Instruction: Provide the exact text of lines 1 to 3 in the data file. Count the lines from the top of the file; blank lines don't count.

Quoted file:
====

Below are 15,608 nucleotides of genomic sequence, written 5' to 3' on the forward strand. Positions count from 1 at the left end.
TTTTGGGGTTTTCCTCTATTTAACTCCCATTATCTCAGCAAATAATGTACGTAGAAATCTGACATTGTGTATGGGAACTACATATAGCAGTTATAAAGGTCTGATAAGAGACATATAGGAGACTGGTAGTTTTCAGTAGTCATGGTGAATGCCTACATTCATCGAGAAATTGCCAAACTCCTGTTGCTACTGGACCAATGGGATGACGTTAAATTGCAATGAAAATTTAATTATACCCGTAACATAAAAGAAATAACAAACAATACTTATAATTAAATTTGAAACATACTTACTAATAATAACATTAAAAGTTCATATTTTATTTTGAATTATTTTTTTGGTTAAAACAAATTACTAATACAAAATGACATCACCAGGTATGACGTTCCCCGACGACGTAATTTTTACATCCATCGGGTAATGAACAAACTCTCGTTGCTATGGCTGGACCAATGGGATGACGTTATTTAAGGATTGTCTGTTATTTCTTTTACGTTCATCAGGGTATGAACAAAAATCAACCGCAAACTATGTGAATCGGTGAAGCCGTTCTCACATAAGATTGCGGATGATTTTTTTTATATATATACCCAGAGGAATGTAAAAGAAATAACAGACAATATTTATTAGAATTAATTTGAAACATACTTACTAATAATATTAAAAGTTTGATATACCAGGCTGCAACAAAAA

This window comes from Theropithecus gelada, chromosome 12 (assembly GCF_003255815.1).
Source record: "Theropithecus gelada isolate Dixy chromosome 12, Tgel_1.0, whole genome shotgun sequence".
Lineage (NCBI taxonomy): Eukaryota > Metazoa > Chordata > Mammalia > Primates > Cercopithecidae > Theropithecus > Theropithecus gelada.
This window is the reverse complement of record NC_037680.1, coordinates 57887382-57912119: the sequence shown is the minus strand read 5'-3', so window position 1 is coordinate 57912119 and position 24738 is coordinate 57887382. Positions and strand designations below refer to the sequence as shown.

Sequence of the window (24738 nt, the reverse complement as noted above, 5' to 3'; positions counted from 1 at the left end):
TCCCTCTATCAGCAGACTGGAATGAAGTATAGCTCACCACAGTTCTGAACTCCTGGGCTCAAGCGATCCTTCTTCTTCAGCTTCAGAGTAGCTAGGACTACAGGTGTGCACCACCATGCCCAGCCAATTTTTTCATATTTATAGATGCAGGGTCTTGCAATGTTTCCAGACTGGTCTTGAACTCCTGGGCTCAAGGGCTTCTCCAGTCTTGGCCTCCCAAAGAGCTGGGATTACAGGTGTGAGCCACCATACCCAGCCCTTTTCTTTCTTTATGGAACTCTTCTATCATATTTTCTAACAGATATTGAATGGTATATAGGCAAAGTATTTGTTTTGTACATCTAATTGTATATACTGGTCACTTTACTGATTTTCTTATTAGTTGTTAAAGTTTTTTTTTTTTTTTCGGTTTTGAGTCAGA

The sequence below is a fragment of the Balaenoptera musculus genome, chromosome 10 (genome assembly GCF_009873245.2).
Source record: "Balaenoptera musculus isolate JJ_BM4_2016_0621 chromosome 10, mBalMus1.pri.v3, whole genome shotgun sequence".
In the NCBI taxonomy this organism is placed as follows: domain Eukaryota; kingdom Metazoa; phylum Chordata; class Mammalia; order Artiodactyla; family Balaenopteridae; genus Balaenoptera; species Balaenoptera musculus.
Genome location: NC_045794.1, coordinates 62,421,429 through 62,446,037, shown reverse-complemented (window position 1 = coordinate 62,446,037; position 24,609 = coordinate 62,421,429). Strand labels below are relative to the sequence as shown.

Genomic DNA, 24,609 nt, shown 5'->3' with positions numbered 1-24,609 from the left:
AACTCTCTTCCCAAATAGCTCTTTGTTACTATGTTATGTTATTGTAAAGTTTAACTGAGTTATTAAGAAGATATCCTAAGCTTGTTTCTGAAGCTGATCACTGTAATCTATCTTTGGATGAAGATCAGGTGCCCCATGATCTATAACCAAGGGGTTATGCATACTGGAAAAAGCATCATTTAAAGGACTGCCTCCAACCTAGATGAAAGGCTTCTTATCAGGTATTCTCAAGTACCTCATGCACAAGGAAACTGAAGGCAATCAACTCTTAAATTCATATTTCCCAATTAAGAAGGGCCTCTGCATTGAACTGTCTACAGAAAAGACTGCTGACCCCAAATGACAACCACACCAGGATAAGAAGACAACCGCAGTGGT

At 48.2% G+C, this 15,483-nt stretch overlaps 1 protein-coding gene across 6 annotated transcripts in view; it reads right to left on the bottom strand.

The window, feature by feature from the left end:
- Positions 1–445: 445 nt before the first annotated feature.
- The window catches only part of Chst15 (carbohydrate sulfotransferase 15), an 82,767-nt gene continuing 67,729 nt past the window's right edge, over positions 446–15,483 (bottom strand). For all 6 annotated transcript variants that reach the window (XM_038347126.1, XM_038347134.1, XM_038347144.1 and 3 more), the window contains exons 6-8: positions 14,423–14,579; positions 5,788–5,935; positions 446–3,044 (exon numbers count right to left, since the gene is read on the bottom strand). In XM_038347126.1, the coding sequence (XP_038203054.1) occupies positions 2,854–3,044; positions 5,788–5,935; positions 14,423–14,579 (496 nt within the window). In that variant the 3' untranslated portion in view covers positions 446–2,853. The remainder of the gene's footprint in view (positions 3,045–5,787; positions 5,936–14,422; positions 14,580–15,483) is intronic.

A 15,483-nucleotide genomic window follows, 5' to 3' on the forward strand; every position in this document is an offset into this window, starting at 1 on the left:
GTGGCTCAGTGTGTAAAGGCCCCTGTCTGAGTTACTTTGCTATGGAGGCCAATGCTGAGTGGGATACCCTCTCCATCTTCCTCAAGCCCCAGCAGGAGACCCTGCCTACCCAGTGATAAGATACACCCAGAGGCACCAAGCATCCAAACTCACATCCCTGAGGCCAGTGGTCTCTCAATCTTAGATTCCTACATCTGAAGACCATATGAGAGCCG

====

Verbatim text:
Below are 15,608 nucleotides of genomic sequence, written 5' to 3' on the forward strand. Positions count from 1 at the left end.
TTTTGGGGTTTTCCTCTATTTAACTCCCATTATCTCAGCAAATAATGTACGTAGAAATCTGACATTGTGTATGGGAACTACATATAGCAGTTATAAAGGTCTGATAAGAGACATATAGGAGACTGGTAGTTTTCAGTAGTCATGGTGAATGCCTACATTCATCGAGAAATTGCCAAACTCCTGTTGCTACTGGACCAATGGGATGACGTTAAATTGCAATGAAAATTTAATTATACCCGTAACATAAAAGAAATAACAAACAATACTTATAATTAAATTTGAAACATACTTACTAATAATAACATTAAAAGTTCATATTTTATTTTGAATTATTTTTTTGGTTAAAACAAATTACTAATACAAAATGACATCACCAGGTATGACGTTCCCCGACGACGTAATTTTTACATCCATCGGGTAATGAACAAACTCTCGTTGCTATGGCTGGACCAATGGGATGACGTTATTTAAGGATTGTCTGTTATTTCTTTTACGTTCATCAGGGTATGAACAAAAATCAACCGCAAACTATGTGAATCGGTGAAGCCGTTCTCACATAAGATTGCGGATGATTTTTTTTATATATATACCCAGAGGAATGTAAAAGAAATAACAGACAATATTTATTAGAATTAATTTGAAACATACTTACTAATAATATTAAAAGTTTGATATACCAGGCTGCAACAAAAA

This window comes from Theropithecus gelada, chromosome 12 (assembly GCF_003255815.1).